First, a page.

The year is nearly over and, and 2018 certainly gave us copious reasons to stress out. Whether your reasons are personal, professional, political, or otherwise, a year like this can make it hard to get that warm holiday feeling. Luckily, nothing cheers us up like festooning the hearth with colorful tchotchkes and embarking upon a good old-fashioned Christmas TV binge.
As such, we’ve collected our favorite easy-to-stream episodes and the best Christmas specials you can find in an insanely festive collection of the best Christmas TV out there. Enjoy!
Christmas TV episodes to stream
Note: If you’re more interested in the best traditional Christmas specials, skip to page two.
Part of The Office’s genius is that it’s just enough like your own daily grind to be relatable, but weird and ridiculous enough to let you revel in it without feeling like you’re actually at work. Season 2’s Christmas Party rides that line beautifully, while also serving as the beginning of the American version’s departure from the equally brilliant British series from which it spawned. In this one, Michael Scott has ruined yet another holiday for his intrepid staff, alienating everyone after he turns Secret Santa into White Elephant on a whim. The show has plenty of great Christmas episodes, but this one is the best: “Is this enough to get 20 people plastered?” “Fifteen bottles of vodka? Yeah, that should do it.”
A modern Christmas favorite, Christmas in the Car sees the Belcher family on a last-minute pilgrimage for a replacement, replacement (yes we wrote that twice on purpose) Christmas tree, thanks to matriarch Linda’s penchant for trimming the tree on November 1. On the way home, however, the gang becomes entangled with a menacing truck driver who’s piloting a giant candy cane and is out for revenge. An homage to Duel, the frightening directorial debut from Steven Spielberg, this one has all the Christmas classics you need for a good time: Laughs, scares, Bobcat Goldthwait, and even Dutch Babies.
In an attempt to make her youngest son Evan (Ian Chen) study harder in school while simultaneously embracing his cultural heritage, Jessica (Constance Wu) tries to convince him that Santa is not only Chinese, but also an esteemed scientist. When Evan starts asking Santa tons of science-related questions he can’t answer, Jessica quickly realizes that she’s caught in a massive web of lies, and her plan might backfire and ruin the magic of Christmas.
A slight departure for the psychologically thrilling sci-fi series, Henry (Art Carney) is a clichéd drunken department store Santa who gets fired from his job, only to find a mysterious, magical bag that spits out the objects people want most. Confusion and Christmas miracles ensue, of course. The story was so popular that the episode was remade in the first revival of the series in 1985, with Richard Mulligan playing Henry, who finds the toys emerging from a bag of garbage he’s about to take out of his apartment.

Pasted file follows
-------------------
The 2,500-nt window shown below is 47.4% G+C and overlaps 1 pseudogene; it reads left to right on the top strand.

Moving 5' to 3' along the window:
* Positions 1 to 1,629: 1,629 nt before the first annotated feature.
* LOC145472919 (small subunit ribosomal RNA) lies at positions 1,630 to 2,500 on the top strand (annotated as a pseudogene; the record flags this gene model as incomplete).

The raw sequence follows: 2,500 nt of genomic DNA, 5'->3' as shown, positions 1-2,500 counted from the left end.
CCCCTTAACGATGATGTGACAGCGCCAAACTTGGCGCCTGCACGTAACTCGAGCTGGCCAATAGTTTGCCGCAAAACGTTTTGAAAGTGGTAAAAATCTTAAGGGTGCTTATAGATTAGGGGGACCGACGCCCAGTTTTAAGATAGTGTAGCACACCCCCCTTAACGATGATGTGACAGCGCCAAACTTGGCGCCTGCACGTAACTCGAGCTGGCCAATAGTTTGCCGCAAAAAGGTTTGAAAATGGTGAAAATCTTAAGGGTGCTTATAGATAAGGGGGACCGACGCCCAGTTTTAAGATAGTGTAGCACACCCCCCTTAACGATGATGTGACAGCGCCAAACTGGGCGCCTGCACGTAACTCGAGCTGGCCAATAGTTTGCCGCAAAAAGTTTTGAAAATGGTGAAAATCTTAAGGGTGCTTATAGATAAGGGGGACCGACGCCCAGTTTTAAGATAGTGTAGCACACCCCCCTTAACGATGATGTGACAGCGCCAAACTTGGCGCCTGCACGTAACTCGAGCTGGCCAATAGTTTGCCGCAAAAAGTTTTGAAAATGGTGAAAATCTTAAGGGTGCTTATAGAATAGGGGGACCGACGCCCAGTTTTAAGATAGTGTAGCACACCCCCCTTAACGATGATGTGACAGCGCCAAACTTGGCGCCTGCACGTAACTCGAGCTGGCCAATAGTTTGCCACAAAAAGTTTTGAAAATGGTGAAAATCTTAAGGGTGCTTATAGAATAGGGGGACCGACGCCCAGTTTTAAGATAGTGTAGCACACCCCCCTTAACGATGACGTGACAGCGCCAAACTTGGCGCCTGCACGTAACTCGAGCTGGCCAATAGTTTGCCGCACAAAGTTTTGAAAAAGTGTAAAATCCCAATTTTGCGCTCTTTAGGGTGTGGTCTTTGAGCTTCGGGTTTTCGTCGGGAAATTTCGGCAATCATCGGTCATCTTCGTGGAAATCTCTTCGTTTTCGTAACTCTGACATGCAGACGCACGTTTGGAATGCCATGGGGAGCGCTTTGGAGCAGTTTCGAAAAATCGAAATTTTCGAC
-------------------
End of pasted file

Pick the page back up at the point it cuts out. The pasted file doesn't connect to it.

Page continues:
While each South Park‘s many Christmas specials has something fantastic to offer, Woodland Critter Christmas is arguably the most outrageous (and thusly, the most South Parkian). Told in rhyming narration in the vein of Sunday School stories and Little Golden Books for children, the episode explores the inner workings of one of the darkest minds in South Park, while telling a captivating story starring the “boy in the red poof-ball hat.”
Sick of their spoiled grandchildren who see Christmas as a windfall of goodies, the Johnson grandparents propose the family spend more time together in lieu of an overabundance of presents. At first, dad Dre (Anthony Anderson) is against the elimination of “stuff” at Christmas. Who doesn’t love seeing their kids open presents? But he has an eye-opening moment when he realizes how demanding and selfish the kids can be. Naturally, the kids, who Pops (Laurence Fishburne) feels are downright spoiled, don’t take the news well and try and change their tune in hopes that Santa won’t cut back this year after all.
What, you’ve never heard of the time-honored tradition of Ludachristmas (no, not that one)? Another non-traditional take on the season of joy, this episode from NBC’s classic SNL parody sees the staff of Liz Lemon’s variety show prepping for their yearly drunken extravaganza. But Kenneth the page’s insistence that they remember the “true” meaning of Christmas, namely faith and charity, nearly ruins it for everyone. Meanwhile, Jack’s crazy mother is determined to prove that Liz and her family’s seemingly perfect relationship is nothing more than veneer, which is just an attempt to make her own son feel better about how awful she is. If that’s not the spirit of Christmas, we don’t know what is.
The gang’s all here! Any Christmas episode from Always Sunny — the show that makes Seinfeld’s characters look like Good Samaritans — is bound to be an all-out mess. But A Very Sunny Christmas is even more violent, sacrilegious, and outright offensive than you probably remember. It’s also possibly the funniest episode on this list. From Christmas hookers to maimed Santas to feats of brutal revenge, this one will have tears of laughter running down your face, even if you feel a little bad about it.
Fall asleep for a millennium and everything changes, including Chris … ahem, Xmas. In one of the best episodes from Matt Groening’s wild sci-fi comedy, Christmas has transformed from a day of peace and love into a time of fear and horror, thanks to a maniacal Santa robot who short circuits, but still takes his job very seriously. Fry’s 20th-century mind barely has time to process the new order before he’s running for his life from Santa’s bazooka. Can the gang escape from the big, red robot killer? Yes. But it’s still really funny watching them do it.